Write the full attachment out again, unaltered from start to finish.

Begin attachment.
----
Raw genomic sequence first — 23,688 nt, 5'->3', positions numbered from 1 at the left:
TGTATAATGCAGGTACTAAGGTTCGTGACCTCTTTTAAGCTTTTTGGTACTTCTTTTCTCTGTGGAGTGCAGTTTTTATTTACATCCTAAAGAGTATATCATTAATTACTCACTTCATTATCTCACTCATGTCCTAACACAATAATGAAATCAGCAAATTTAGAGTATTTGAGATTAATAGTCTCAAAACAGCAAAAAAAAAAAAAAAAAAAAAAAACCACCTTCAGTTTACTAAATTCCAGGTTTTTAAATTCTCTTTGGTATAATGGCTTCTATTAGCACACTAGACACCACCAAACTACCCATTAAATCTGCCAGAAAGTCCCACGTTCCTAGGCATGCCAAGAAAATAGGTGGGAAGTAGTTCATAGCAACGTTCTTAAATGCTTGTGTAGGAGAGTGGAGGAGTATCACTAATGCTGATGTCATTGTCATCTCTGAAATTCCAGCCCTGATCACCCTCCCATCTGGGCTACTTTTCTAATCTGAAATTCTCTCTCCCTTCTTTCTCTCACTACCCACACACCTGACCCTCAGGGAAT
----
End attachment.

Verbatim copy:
Raw genomic sequence first — 23,688 nt, 5'->3', positions numbered from 1 at the left:
TGTATAATGCAGGTACTAAGGTTCGTGACCTCTTTTAAGCTTTTTGGTACTTCTTTTCTCTGTGGAGTGCAGTTTTTATTTACATCCTAAAGAGTATATCATTAATTACTCACTTCATTATCTCACTCATGTCCTAACACAATAATGAAATCAGCAAATTTAGAGTATTTGAGATTAATAGTCTCAAAACAGCAAAAAAAAAAAAAAAAAAAAAAAACCACCTTCAGTTTACTAAATTCCAGGTTTTTAAATTCTCTTTGGTATAATGGCTTCTATTAGCACACTAGACACCACCAAACTACCCATTAAATCTGCCAGAAAGTCCCACGTTCCTAGGCATGCCAAGAAAATAGGTGGGAAGTAGTTCATAGCAACGTTCTTAAATGCTTGTGTAGGAGAGTGGAGGAGTATCACTAATGCTGATGTCATTGTCATCTCTGAAATTCCAGCCCTGATCACCCTCCCATCTGGGCTACTTTTCTAATCTGAAATTCTCTCTCCCTTCTTTCTCTCACTACCCACACACCTGACCCTCAGGGAAT